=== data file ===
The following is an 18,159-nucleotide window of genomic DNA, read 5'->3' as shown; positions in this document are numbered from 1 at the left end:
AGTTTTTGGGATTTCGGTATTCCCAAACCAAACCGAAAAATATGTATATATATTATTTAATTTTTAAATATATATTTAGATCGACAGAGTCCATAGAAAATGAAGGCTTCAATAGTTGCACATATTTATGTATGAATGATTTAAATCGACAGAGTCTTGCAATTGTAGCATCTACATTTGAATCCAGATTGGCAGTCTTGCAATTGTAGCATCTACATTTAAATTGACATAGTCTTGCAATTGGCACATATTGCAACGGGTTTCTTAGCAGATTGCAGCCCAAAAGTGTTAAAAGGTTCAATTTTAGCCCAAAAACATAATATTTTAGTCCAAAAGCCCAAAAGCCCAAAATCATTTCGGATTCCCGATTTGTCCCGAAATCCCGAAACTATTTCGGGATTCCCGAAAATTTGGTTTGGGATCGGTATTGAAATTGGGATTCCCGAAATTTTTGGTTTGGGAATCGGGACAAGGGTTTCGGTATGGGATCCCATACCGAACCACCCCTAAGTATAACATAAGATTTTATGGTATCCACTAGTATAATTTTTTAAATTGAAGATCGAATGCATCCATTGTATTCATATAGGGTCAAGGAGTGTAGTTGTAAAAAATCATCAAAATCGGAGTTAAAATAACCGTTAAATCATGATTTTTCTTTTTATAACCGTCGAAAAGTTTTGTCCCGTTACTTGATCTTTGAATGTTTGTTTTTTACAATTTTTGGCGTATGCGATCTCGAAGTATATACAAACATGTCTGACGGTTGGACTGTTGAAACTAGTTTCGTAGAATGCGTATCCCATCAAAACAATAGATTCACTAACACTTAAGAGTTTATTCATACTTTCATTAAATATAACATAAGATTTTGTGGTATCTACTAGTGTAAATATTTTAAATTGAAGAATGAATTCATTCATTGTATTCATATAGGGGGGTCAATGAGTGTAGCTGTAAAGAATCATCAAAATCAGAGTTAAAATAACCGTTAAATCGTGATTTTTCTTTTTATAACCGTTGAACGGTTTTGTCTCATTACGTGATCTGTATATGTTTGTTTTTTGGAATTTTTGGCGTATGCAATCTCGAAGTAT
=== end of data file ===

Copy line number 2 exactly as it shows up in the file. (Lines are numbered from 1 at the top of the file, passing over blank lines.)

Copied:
AGTTTTTGGGATTTCGGTATTCCCAAACCAAACCGAAAAATATGTATATATATTATTTAATTTTTAAATATATATTTAGATCGACAGAGTCCATAGAAAATGAAGGCTTCAATAGTTGCACATATTTATGTATGAATGATTTAAATCGACAGAGTCTTGCAATTGTAGCATCTACATTTGAATCCAGATTGGCAGTCTTGCAATTGTAGCATCTACATTTAAATTGACATAGTCTTGCAATTGGCACATATTGCAACGGGTTTCTTAGCAGATTGCAGCCCAAAAGTGTTAAAAGGTTCAATTTTAGCCCAAAAACATAATATTTTAGTCCAAAAGCCCAAAAGCCCAAAATCATTTCGGATTCCCGATTTGTCCCGAAATCCCGAAACTATTTCGGGATTCCCGAAAATTTGGTTTGGGATCGGTATTGAAATTGGGATTCCCGAAATTTTTGGTTTGGGAATCGGGACAAGGGTTTCGGTATGGGATCCCATACCGAACCACCCCTAAGTATAACATAAGATTTTATGGTATCCACTAGTATAATTTTTTAAATTGAAGATCGAATGCATCCATTGTATTCATATAGGGTCAAGGAGTGTAGTTGTAAAAAATCATCAAAATCGGAGTTAAAATAACCGTTAAATCATGATTTTTCTTTTTATAACCGTCGAAAAGTTTTGTCCCGTTACTTGATCTTTGAATGTTTGTTTTTTACAATTTTTGGCGTATGCGATCTCGAAGTATATACAAACATGTCTGACGGTTGGACTGTTGAAACTAGTTTCGTAGAATGCGTATCCCATCAAAACAATAGATTCACTAACACTTAAGAGTTTATTCATACTTTCATTAAATATAACATAAGATTTTGTGGTATCTACTAGTGTAAATATTTTAAATTGAAGAATGAATTCATTCATTGTATTCATATAGGGGGGTCAATGAGTGTAGCTGTAAAGAATCATCAAAATCAGAGTTAAAATAACCGTTAAATCGTGATTTTTCTTTTTATAACCGTTGAACGGTTTTGTCTCATTACGTGATCTGTATATGTTTGTTTTTTGGAATTTTTGGCGTATGCAATCTCGAAGTAT